Hey Product Hunt! I'm excited to share Symbol with you. We've been thinking a lot about the question: "How can anyone credibly and universally prove their skills without relying on traditional credentials (i.e. degrees, job titles, years of experience)?". Symbol is one of our experiments to create a new and free "universal credential". On Symbol, you can publish a beautiful portfolio of your work and then see where you rank globally for any of your skills (you're given a percentile score from 1-99 for each skill). These rankings are free to receive and over 95% accurate (thanks to the Law of Large Numbers, explained more below). We'd love to hear what you think and see if you have any ideas to help 1. Improve the idea, 2. Create the necessary incentives to kickstart the network, 3. Other ideas to create a free universal credentialing system. ________________________________ Here's how it works, briefly: 1. Use our Medium-like editor to create a beautiful portfolio of your best work (here's an example case study: https://withsymbol.com/u/max/191...). 2. Tag each case study with the skills it demonstrates and publish the case study. (This can include tangible skills like graphic design and coding or less tangible skills like creativity and leadership). 3. Once published, your case study is anonymized and reviewed by others on the network. Reviews are done by pairwise comparisons (we ask a reviewer which of the two anonymous case studies better demonstrates the skill under review). 4. One review like this is very subjective, but once each case study is reviewed about 30-40 times directly (and thousands of times indirectly), your score converges to your "true score" with about 95% accuracy. For this to work, the "better" case study needs to be selected only about 55-60% of the time (where 50% is random), so there's a lot of baked in room for noise. *Scores are calculated using a modified version of the Glicko rating system, which is also used to compute chess rankings on Chess.com and your "hotness ranking" on Tinder, for example. We've made a number of modifications to make the algo work much better for this kind of ranking system (i.e. reviews are weighted in correspondence with the score of the reviewer for that particular skill). 5. Once your get your scores (a percentile score from 1-99), you can manage them how you want, either keeping them private or public. We have some additional info on our homepage: https://withsymbol.com/. ________________________________ Obviously, this is pretty out there, but we believe creating a free, credible, universal way to credential anybody in the world is one of the most compelling opportunities currently. At scale, it would drastically change the ways the education and job markets work. We would love if you could help us explore this idea further. Let us know if you have any feedback or thoughts, and looking forward to seeing your portfolios on Symbol!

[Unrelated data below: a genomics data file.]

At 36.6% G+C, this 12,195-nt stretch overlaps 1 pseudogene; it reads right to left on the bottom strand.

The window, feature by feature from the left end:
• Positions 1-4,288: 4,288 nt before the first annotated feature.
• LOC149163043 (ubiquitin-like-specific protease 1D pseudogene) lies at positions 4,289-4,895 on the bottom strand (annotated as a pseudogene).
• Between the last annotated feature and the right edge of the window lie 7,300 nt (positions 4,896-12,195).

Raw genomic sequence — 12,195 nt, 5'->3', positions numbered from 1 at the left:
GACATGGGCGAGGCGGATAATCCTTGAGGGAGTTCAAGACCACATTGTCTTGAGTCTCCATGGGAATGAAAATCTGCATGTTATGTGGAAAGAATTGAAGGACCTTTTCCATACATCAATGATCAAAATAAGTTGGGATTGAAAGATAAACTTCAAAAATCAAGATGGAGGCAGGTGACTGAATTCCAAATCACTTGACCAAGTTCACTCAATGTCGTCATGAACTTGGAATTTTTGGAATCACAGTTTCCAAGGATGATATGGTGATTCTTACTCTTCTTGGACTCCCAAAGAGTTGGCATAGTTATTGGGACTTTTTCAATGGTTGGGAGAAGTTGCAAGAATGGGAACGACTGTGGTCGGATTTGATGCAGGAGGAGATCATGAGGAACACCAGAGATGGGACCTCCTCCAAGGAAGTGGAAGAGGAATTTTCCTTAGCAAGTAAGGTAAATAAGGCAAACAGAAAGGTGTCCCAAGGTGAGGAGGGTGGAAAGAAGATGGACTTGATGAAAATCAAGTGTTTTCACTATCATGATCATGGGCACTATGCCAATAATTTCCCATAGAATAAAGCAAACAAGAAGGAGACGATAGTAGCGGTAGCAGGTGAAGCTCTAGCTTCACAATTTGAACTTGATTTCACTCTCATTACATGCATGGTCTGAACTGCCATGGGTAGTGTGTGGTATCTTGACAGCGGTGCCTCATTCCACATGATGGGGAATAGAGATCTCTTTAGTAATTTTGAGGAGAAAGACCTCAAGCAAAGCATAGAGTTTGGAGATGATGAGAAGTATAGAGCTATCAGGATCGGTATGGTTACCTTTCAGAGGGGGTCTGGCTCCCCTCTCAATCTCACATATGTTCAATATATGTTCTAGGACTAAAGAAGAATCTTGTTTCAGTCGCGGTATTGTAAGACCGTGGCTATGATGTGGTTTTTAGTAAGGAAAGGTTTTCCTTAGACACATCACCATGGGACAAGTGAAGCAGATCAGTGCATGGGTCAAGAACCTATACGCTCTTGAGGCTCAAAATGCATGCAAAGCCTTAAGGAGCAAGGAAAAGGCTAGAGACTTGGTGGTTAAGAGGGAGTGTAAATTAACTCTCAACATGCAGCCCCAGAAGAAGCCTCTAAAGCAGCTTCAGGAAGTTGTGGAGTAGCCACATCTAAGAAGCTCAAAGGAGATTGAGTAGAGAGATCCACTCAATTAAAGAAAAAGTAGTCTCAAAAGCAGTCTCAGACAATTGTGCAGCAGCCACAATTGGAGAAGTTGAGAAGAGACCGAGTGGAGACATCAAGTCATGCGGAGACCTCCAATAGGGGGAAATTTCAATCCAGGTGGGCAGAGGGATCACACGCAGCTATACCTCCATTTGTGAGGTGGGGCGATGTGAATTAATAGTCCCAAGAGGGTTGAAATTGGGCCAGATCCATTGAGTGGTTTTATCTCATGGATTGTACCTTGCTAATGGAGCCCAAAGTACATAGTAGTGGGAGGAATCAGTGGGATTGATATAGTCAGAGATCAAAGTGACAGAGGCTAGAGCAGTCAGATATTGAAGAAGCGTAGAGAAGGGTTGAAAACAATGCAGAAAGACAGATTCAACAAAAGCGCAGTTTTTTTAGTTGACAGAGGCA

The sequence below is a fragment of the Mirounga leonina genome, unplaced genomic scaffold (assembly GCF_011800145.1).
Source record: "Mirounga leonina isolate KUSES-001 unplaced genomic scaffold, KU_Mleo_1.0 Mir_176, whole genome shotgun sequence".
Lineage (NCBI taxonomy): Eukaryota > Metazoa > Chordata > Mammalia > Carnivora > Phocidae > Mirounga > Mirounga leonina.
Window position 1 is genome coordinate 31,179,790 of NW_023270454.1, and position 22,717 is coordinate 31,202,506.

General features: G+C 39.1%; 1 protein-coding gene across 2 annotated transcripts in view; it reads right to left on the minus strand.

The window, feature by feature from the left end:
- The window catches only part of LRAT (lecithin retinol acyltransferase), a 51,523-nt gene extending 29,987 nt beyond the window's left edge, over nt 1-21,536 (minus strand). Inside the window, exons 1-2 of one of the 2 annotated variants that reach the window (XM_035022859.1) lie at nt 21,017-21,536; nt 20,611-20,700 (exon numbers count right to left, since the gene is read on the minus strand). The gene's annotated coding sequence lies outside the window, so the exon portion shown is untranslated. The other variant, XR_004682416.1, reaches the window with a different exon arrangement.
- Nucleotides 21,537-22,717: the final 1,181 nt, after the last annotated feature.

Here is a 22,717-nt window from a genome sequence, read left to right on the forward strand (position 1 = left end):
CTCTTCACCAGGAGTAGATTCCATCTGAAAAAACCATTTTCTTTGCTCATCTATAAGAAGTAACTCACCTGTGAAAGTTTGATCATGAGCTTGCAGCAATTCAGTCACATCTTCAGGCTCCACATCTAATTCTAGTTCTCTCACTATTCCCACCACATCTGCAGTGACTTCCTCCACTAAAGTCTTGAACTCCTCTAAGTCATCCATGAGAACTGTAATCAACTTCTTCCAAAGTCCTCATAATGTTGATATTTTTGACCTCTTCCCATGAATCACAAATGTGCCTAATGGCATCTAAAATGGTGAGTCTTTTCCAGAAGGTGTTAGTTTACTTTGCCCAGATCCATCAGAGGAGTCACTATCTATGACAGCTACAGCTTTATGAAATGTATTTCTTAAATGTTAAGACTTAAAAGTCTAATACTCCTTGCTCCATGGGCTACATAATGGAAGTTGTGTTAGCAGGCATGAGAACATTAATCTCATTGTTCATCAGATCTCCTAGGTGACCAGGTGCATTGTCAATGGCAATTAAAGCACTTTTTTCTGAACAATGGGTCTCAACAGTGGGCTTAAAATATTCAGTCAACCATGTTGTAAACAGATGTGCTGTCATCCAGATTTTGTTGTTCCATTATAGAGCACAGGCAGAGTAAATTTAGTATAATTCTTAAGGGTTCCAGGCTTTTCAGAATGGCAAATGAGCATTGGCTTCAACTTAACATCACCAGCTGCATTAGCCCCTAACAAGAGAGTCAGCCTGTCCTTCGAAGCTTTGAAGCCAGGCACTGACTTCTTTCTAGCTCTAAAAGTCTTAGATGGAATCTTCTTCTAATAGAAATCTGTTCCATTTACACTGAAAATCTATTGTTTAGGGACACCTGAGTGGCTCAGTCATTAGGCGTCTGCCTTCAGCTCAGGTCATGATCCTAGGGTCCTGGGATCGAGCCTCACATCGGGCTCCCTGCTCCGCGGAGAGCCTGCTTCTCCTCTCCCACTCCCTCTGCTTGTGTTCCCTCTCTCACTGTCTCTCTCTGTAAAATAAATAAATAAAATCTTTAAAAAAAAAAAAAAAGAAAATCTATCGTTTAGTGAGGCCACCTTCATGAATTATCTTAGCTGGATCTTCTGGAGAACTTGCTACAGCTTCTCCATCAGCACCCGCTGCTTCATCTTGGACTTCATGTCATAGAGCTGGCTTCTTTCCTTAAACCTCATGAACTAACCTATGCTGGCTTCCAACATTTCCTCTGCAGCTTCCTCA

Why do people keep using percentiles to say something about their skills... 😑